Edward Sharpe & the Magnetic Zeros scored a sleeper hit with “Home,” a whistling, journey-man folk charmer from their 2009 debut. They’ve gone on to tour with Mumford & Sons and ride the homespun-folk crest to widespread popularity, but the success hasn’t harshed the band’s mellow one bit: Their third album is their messiest and most sprawling effort, blending their trademark psych-rock goofiness with warped gospel balladry and vivid Age-of-Aquarius soul.
An army-sized 10-piece, The Magnetic Zeros still give off the whiff of a cult — on the over-stuffed “Better Days,” frontman Alex Ebert sounds like a hippie camp counselor preaching to his minions. “Try to remember that you can’t forget/ Down with history, up with your head,” he croons, his rasp engulfed by woodwinds, church bells, and Motown bass. He adds, “Well, that’s some cliché shit, make me wanna cry.”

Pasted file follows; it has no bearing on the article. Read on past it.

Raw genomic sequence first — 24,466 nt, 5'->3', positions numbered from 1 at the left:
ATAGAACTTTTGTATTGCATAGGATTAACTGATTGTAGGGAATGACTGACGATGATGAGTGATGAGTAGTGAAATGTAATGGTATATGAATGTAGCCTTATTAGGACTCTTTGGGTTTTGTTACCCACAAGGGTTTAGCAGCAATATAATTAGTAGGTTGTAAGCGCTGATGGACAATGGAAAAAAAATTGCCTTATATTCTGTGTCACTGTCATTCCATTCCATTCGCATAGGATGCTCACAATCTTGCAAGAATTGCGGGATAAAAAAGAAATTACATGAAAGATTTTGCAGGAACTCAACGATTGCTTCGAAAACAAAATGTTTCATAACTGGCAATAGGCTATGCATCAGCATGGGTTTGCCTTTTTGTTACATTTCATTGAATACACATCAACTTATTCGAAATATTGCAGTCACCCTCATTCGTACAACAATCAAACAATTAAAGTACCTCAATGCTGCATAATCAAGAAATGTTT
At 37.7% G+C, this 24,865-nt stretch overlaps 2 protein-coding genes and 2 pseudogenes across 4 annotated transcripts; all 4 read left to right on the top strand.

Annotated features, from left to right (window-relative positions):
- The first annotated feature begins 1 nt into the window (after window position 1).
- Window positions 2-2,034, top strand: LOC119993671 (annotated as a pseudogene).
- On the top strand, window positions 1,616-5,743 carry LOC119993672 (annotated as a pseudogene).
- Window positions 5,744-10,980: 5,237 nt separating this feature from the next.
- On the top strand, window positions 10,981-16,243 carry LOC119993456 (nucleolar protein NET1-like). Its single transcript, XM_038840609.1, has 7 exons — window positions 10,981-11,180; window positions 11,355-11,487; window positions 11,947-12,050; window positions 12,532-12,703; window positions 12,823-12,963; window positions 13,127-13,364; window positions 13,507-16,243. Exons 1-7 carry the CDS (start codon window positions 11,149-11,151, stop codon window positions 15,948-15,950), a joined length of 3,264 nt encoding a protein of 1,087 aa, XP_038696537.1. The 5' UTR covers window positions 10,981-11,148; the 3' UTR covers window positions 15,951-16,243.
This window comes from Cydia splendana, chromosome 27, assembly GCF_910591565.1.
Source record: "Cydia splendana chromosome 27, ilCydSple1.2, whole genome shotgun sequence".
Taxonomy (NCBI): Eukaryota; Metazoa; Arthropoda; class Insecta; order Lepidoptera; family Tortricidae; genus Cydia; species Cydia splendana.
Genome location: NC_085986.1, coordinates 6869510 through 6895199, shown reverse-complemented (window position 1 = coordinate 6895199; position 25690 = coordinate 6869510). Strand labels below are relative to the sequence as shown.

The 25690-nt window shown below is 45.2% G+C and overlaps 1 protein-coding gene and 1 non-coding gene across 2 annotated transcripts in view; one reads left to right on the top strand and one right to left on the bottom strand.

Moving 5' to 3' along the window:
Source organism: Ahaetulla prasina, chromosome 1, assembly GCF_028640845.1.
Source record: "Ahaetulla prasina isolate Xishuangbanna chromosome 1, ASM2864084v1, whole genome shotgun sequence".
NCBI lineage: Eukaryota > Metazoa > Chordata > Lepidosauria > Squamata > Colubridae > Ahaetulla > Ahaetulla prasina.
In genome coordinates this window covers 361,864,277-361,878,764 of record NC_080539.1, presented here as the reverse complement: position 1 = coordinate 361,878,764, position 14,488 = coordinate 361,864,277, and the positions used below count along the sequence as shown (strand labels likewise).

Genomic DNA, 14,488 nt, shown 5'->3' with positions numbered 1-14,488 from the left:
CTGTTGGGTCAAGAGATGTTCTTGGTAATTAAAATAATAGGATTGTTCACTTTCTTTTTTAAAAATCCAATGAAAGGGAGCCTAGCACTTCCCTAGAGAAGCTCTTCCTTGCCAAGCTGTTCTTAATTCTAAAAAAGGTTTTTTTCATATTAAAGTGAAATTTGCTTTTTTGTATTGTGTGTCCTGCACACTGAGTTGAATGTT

“Cliché shit” this may be, but it’s often transportive, as if the pit band from Jesus Christ Superstar started up a psych-rock outfit. “Life is Hard” is the shimmering centerpiece — falling somewhere between an art-rock lounge piece and an old Hollywood film score. “Come celebrate, life is hard!” the voices cry, swirling higher in the mix, battling violins and tambourines and what sound like bouncing basketballs. Sharpe and his Zeros have a gift with this sort of gentle absurdity, as over-the-top and obvious as it is impossible to resist.